That's when the manufacturer of biofuels and specialty chemicals decided it was time to fully virtualize its enterprise SAP applications, running SAP virtual servers to take advantage of the well-publicized benefits of virtualization: reduced hardware costs, less maintenance and lower data center electricity bills.
Previously, parent company Eastman Chemicals had provided WAN links to remote servers, but once it sold off FutureFuel, the company had to build its own data center.
According to Lance Wehrung, a senior systems engineer at FutureFuel's Batesville, Ark., manufacturing facility, the decision to virtualize its SAP environment and run SAP virtual servers was a wise one.
"We decided that the best move would be to virtualize our SAP applications over traditional physical servers to have easier maintenance and lower initial costs compared to buying more hardware," he said. "We still had a substantial cost for the hardware for the host machines, but not nearly as high as the costs to run [a higher number of] physical servers."
FutureFuel has been running virtualized SAP applications for its 250 licensed SAP users since then. (The IT department supports 250 other users who don't access the SAP software.) To do this, FutureFuel employs four physical host VMware servers that run virtual workstations, servers and SAP servers. In addition, 34 virtual servers run across the four physical host VMware servers. Of these 34 virtual servers, eight make up FutureFuel's SAP infrastructure.
Substanial savings from virtualization
Wehrung doesn't have hard numbers for the savings he has seen from virtualization, but he's confident that they are substantial enough to justify moving more applications over to virtual servers.
Because FutureFuel's manufacturing facility began with a clean IT slate, it enjoyed an easy install. Wehrung said the only obstacle he faced in running SAP virtual servers was that SAP had not yet officially blessed running its applications on virtual servers. However, the SAP announcement of support for virtualized environments came shortly thereafter.
Still, that lack of support from the applications vendor did not present much of a problem. "We didn't think we were taking a huge risk," Wehrung said. Not only had the company already done some testing of virtual environments, it also had experience with a trial version of VMware that had worked out well. "It showed us the main core technology could run the core SAP components and servers," he said.
"You are installing the VMware applications on top of the server and you have to get that part configured and set up before you can start doing the 'normal' things that the server administrators are used to doing with the SAP software. You have to pave the road, so to speak, in order to drive your SAP servers on it."
Wehrung said he also realized that software performance might take a small hit when running SAP virtual servers. "But [with] the low amount of transactions that we do," he said, "I doubted our users would notice anything."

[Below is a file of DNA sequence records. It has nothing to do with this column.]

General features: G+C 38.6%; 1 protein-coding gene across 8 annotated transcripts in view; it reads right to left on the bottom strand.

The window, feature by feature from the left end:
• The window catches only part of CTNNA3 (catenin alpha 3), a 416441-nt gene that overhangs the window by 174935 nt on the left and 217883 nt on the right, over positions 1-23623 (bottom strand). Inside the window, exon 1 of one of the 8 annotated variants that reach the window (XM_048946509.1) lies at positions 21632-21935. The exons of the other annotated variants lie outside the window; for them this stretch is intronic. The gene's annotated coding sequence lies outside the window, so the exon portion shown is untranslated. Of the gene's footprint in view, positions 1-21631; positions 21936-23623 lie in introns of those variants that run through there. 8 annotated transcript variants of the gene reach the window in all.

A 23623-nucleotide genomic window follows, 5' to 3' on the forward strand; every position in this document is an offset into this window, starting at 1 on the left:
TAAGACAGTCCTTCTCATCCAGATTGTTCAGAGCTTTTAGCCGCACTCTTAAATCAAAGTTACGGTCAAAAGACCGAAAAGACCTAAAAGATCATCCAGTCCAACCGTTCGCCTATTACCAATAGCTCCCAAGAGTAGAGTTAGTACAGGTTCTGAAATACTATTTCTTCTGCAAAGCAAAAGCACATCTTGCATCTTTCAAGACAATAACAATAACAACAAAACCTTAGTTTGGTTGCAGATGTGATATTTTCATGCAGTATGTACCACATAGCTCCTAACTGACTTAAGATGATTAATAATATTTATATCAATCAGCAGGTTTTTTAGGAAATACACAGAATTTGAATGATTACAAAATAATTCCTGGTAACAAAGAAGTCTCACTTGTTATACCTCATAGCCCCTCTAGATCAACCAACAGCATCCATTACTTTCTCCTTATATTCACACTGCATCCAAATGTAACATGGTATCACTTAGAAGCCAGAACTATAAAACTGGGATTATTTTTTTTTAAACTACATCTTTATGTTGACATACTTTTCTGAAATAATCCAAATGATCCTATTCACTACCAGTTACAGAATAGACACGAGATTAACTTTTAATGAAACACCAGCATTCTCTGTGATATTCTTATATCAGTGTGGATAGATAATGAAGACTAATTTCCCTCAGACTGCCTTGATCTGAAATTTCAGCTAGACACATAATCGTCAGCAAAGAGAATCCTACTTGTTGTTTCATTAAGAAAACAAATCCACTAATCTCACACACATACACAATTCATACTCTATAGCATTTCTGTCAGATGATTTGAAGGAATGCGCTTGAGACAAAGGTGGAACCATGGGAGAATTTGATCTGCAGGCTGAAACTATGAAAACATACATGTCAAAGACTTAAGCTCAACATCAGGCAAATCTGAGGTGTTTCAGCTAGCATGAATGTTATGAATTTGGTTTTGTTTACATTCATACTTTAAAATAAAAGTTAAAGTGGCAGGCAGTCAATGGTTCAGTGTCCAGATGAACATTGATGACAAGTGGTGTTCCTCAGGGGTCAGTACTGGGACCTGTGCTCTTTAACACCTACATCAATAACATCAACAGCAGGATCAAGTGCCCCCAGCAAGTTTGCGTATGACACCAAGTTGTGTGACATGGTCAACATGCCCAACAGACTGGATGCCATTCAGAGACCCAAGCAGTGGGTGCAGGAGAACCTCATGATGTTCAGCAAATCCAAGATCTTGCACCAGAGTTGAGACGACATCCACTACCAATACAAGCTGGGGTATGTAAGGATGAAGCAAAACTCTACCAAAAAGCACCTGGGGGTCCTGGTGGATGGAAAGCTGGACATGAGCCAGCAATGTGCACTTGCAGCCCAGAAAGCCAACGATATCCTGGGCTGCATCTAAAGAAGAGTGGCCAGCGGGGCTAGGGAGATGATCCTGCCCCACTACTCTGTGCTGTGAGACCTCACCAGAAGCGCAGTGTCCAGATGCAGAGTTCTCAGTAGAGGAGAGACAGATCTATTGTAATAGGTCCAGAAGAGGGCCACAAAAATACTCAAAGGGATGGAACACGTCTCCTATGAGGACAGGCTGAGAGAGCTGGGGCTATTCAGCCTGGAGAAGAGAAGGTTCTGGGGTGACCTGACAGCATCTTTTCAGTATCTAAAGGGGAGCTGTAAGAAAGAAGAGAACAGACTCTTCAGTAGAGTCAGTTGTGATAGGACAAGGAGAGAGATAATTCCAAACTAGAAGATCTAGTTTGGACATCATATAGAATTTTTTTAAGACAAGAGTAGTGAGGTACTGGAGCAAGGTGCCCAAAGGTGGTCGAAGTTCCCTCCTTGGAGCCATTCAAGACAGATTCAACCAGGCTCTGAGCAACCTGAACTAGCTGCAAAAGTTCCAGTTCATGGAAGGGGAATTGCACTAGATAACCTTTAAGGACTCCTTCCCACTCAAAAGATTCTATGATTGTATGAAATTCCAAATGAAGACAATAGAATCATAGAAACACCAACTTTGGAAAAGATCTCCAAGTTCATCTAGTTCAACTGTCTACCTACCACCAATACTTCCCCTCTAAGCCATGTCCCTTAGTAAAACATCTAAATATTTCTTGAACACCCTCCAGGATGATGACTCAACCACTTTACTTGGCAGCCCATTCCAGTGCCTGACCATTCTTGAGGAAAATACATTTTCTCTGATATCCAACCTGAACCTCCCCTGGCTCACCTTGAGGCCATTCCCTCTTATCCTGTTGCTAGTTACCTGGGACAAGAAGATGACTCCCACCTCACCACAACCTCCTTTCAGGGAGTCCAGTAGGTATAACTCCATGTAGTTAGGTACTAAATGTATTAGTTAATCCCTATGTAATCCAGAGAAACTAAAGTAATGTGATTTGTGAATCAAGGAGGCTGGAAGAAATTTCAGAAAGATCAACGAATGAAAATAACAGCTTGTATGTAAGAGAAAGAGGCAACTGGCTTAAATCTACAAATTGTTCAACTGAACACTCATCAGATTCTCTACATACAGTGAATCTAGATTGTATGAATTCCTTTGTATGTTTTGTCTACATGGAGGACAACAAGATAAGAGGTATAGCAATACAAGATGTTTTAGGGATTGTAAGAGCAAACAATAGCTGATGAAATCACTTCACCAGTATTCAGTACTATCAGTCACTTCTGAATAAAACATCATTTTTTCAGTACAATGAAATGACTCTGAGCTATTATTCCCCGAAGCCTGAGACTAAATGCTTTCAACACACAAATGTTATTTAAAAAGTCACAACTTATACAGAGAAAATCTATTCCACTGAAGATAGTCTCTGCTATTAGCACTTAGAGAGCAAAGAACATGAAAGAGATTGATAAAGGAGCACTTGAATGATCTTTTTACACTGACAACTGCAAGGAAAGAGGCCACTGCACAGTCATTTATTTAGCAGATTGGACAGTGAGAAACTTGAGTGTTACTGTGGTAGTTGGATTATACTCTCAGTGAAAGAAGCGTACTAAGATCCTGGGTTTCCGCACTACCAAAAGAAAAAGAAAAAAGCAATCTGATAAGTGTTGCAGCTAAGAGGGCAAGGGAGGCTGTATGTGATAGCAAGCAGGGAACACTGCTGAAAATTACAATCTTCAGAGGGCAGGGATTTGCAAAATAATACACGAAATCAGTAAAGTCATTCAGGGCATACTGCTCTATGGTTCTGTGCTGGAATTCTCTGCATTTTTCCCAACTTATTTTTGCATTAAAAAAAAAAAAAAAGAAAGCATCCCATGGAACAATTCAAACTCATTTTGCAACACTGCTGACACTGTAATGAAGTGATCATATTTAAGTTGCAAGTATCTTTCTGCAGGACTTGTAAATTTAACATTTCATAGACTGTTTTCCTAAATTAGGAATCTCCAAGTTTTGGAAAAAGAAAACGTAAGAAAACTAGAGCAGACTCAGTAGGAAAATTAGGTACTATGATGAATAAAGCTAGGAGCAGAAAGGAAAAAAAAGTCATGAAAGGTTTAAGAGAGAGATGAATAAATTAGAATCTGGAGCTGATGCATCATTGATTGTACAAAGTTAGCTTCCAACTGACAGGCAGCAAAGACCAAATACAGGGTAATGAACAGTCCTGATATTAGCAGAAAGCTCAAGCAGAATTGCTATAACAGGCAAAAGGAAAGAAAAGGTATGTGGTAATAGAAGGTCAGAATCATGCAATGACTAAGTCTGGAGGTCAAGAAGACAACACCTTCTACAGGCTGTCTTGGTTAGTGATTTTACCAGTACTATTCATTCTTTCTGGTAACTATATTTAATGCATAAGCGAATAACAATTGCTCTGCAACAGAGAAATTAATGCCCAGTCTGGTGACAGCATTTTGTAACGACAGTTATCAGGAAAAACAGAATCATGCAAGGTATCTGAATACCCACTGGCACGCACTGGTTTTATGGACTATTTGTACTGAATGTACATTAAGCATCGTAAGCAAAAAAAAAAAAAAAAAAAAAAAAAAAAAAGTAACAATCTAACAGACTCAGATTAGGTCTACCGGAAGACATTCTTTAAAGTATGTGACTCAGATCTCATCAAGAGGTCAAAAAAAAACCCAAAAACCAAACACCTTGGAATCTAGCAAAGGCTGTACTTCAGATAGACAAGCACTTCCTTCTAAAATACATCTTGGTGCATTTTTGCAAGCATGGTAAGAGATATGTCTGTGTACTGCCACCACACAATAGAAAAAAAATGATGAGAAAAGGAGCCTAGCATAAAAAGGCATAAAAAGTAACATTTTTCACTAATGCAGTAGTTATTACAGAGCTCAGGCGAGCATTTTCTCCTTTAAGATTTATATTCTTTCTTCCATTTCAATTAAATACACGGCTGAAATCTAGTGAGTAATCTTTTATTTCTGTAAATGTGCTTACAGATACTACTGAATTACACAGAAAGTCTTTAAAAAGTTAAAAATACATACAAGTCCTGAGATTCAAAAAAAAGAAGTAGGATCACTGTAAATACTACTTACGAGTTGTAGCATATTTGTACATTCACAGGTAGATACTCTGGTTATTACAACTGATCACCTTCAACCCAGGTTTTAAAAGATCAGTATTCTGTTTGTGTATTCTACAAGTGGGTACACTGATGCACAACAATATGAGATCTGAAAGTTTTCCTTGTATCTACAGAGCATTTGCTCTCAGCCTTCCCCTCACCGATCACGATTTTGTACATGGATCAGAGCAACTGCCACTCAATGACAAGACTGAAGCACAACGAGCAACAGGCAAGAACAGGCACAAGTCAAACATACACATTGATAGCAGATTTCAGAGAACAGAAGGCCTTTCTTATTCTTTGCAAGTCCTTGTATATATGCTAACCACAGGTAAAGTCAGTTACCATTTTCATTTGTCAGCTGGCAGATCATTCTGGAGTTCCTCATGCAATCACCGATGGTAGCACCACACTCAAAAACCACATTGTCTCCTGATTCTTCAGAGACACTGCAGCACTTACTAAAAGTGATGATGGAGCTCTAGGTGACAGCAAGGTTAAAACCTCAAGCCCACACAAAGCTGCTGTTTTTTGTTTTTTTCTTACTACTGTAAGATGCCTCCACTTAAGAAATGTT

Less time spent managing servers
In any case, the benefits FutureFuel saw from virtualization far outweighed any drawbacks. One benefit Wehrung sees every day in running the data center is time saved in server management.
"When you are monitoring servers in the virtual world, you don't have to physically go out to them and check them. It saves a lot of time," he said, particularly when it comes to FutureFuel's remote sites. Wehrung can simply monitor all of FutureFuel's servers – those in Batesville as well as those at remote sites -- from his desk.
According to Gary Chen, research manager for enterprise virtualization software for IDC, the benefits that FutureFuel has experienced in moving to virtualization are common among other companies as well. "Virtualization, if done right, provides a better experience than bare metal servers," he said. "You're getting quicker and easier availability from extracting the software from the hardware."
Another benefit of virtualizing servers is that users are no longer linked to physical servers that can break down. When virtual machines are created that can be moved to other virtual servers at the first notice of impending operating problems, companies don't need to keep costly spare equipment on hand, he said.
"Typically, if your software is tied to the hardware, you have to keep such a [backup] machine handy, which isn't that practical unless you have money to burn," Chen said. "You can even say with a Tier 1 application like SAP, you may not want to do a lot of virtualization, but it can allow you to be more flexible [in the event of a server failure]."
"With virtualization, you can do a live migration [of the failed server instance] since it's constantly running," Chen said. "You can move it back and no one notices [that it was ever down]."
About the author: Todd R. Weiss is a veteran technology journalist and freelance writer. He worked as a staff reporter for Computerworld.com from 2000 to 2008. Follow him at Twitter.com/TechManTalking.